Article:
On a rainy autumn Saturday night in Tarrytown, just a few blocks from Main Street, saxophone king Joe Lovano is wailing on his horn as if his life depended on it. Playing a set of both standards and originals with his quartet at the recently reopened Jazz Forum, the 68-year-old musician emanates the fiery grace that has defined his career and has doubled as a salve for the tenacious coronavirus pandemic.
The son of Cleveland sax-man Tony “Big T” Lovano, the younger Lovano started playing the saxophone by age 5 before accompanying his father at local gigs and later subbing for him. The Ohioan went on to the Berklee College of Music, where he formed lasting partnerships with such future jazz luminaries as guitarist John Scofield and drummer Joey Baron.
Lovano, who now lives just across the river, in New Windsor, NY, cherishes the vibrancy of the wider New York jazz scene and may just be the fiercest saxophonist of his generation. He has performed with countless music legends, including Chet Baker and Abbey Lincoln, and garnered a Grammy, among several other awards. But is an intangible that marks his endurance: his drive to get constantly better at his art, an ever-questing spirit.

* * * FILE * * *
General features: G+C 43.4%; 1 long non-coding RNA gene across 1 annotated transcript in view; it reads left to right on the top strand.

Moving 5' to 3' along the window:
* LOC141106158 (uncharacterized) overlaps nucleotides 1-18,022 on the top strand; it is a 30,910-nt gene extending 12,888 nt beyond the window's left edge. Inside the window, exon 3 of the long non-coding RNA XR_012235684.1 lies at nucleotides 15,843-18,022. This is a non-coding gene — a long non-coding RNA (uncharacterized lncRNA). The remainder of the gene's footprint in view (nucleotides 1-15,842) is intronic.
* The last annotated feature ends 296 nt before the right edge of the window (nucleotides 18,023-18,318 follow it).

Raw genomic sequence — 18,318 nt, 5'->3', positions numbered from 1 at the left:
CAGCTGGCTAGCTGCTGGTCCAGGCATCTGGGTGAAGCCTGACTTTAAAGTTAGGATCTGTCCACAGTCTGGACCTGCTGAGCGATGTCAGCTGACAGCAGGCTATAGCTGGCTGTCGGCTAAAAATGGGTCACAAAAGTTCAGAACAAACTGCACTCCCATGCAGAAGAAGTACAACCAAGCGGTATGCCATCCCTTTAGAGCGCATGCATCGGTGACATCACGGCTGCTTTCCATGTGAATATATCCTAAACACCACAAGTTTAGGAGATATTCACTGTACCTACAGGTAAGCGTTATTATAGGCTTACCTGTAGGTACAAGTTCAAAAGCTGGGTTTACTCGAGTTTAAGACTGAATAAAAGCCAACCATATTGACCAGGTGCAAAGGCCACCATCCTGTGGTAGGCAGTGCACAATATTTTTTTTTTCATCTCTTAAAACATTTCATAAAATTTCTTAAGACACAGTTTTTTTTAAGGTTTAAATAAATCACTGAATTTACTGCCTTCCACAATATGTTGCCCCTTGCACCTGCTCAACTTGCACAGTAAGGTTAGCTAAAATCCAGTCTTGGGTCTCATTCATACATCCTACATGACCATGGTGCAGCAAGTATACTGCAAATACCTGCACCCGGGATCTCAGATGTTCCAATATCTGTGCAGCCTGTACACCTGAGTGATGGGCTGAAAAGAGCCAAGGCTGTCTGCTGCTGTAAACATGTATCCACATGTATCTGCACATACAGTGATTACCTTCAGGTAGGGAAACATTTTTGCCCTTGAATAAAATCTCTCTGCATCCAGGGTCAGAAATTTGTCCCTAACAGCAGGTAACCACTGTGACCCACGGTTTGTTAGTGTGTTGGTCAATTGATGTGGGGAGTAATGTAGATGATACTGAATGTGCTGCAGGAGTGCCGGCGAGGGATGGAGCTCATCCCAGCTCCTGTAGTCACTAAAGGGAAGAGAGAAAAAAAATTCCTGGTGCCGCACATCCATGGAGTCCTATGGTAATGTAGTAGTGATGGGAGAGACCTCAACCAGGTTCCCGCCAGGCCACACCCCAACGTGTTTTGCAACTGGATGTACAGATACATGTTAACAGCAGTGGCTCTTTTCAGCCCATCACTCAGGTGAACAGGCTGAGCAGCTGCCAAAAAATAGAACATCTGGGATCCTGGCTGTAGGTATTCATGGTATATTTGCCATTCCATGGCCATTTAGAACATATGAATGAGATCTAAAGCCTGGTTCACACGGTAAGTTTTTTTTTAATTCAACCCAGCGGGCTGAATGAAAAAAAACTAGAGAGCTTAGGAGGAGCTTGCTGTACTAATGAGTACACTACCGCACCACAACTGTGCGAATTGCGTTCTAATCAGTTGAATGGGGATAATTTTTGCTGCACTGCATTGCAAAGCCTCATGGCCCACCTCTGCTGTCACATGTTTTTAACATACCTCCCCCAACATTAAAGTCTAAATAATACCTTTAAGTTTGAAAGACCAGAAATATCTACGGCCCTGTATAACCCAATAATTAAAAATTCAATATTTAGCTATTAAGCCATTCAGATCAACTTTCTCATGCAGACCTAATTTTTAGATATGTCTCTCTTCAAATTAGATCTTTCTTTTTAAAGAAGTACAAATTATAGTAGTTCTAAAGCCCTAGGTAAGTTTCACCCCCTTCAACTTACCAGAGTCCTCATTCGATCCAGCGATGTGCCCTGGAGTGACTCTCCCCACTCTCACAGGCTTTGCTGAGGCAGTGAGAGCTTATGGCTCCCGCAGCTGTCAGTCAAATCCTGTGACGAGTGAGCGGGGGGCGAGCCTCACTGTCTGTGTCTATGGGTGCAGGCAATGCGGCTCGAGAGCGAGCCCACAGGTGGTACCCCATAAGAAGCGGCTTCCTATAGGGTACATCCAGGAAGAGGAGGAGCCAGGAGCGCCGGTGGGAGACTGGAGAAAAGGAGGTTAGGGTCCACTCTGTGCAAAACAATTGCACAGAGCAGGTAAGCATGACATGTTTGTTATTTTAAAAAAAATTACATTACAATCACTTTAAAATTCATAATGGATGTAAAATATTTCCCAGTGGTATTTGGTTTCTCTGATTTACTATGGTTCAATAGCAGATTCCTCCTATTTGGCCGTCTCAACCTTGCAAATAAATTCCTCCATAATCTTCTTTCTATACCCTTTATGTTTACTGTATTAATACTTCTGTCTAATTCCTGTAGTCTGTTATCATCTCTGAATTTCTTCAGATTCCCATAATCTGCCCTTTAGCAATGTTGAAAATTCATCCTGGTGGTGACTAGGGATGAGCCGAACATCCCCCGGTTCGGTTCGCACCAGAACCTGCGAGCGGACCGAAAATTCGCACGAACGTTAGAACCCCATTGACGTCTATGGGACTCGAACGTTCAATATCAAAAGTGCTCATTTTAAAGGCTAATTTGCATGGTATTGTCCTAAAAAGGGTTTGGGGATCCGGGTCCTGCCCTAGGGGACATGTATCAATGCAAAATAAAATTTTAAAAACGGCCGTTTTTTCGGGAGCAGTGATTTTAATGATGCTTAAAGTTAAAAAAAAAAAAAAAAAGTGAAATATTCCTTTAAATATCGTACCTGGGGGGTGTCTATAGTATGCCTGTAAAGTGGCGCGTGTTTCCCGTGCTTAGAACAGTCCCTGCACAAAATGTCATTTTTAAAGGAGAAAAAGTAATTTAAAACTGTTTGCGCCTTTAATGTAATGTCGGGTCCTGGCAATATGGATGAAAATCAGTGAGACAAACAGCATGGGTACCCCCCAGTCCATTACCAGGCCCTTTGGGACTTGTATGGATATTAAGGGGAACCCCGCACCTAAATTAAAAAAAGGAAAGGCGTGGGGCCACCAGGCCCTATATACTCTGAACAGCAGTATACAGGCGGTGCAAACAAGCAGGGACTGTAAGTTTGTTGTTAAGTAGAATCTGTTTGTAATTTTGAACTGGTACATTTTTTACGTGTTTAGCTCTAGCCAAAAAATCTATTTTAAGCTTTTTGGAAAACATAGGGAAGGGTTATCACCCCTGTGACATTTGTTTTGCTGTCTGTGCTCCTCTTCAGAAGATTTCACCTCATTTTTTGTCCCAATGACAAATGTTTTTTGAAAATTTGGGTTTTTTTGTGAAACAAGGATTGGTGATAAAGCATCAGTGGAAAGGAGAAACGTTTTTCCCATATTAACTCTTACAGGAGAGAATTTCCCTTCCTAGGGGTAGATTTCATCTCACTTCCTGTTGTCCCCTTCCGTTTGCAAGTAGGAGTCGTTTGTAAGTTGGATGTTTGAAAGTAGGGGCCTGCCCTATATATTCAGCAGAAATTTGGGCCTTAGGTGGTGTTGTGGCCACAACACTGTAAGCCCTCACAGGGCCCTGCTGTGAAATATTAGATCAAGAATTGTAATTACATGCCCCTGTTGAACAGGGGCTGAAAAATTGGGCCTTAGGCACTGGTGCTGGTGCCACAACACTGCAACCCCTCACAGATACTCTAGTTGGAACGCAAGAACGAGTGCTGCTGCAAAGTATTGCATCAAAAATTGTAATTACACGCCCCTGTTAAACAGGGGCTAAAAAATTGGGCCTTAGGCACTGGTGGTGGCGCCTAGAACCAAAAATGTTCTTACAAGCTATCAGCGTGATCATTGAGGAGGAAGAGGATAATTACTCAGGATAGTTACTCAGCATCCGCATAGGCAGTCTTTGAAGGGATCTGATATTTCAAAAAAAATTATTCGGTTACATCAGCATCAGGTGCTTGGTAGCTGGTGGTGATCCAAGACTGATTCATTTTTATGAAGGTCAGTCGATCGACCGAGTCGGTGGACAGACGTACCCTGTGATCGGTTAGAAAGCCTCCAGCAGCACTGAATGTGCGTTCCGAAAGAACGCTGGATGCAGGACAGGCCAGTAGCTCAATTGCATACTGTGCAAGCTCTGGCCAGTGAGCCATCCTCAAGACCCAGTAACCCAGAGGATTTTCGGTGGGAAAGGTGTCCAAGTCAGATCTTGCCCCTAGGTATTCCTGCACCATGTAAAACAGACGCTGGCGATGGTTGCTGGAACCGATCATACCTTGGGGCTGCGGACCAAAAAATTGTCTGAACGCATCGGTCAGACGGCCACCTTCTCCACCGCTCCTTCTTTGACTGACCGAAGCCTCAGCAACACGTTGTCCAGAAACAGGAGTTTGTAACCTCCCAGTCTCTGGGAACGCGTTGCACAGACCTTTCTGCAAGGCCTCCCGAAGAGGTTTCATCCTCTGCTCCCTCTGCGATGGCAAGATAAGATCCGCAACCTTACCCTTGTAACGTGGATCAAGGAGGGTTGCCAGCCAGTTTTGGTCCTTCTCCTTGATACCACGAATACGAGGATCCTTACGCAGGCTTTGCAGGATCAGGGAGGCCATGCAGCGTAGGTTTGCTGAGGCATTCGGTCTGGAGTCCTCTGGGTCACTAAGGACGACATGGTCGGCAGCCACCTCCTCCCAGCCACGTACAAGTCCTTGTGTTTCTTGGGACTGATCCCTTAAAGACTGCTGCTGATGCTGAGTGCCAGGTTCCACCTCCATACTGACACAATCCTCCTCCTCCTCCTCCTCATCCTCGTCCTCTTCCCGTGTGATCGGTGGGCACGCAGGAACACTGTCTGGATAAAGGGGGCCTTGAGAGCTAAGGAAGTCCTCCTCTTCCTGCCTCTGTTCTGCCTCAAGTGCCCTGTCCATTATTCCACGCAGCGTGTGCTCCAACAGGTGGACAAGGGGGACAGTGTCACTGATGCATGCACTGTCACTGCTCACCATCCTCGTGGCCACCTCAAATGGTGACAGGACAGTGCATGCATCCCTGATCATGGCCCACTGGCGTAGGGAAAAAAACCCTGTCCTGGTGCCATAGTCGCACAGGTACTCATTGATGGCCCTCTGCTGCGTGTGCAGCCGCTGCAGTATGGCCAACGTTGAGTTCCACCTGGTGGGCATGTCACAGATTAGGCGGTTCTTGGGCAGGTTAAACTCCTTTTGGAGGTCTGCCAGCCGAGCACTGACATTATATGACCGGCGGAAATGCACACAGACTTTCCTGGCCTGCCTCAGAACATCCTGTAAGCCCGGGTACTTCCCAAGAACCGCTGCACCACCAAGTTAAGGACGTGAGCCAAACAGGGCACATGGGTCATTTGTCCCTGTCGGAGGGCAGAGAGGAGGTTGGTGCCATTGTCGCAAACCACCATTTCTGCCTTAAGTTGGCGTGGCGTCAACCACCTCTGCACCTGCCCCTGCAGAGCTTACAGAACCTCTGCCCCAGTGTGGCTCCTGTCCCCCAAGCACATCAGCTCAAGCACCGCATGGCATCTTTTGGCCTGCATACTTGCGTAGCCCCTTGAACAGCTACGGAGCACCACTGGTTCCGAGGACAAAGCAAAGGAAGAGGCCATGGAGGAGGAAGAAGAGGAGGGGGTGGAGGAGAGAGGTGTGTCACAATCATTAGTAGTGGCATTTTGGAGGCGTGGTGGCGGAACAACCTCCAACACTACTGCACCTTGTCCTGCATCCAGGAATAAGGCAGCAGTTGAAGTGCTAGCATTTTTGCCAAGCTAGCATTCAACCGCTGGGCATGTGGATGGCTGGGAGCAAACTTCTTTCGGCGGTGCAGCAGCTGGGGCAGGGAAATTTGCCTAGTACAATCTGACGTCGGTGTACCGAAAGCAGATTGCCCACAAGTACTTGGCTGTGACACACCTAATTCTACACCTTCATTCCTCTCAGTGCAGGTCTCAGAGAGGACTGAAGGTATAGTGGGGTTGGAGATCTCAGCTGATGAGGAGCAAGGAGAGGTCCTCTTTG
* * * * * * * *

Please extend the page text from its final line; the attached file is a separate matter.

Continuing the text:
“Every time you pick the horn up, you’re at a humble beginning on the instrument,” Lovano says backstage, between sets. “You don’t have to just blow and finger notes. You have to do something with your notes and create from within the music, so you’re always studying new ways of how to play.” Having released his latest album, Other Worlds, with trumpeter Dave Douglas in May, Lovano perpetually seeks the sublime in his music and mesmerizingly expresses it.
“Every time you pick the horn up, you’re at a humble beginning on the instrument.”
Performing alongside his bandmates in Tarrytown, including the exceptional Leo Genovese on piano, Lovano conveys a near seraphic sound that echoes A Love Supreme-era John Coltrane while glimpsing the kind of music he wants to craft ahead. A quintessential jazzman, Lovano makes time to close his set with the ballad “Star-Crossed Lovers,” his horn sailing to the moon as any worries fade away. “Living in the repertoire that you create in your lifetime is a joyous thing,” Lovano reflects. “I just want to develop new, fresh ideas within that repertoire and continue composing into the future.”
And we’ll be waiting.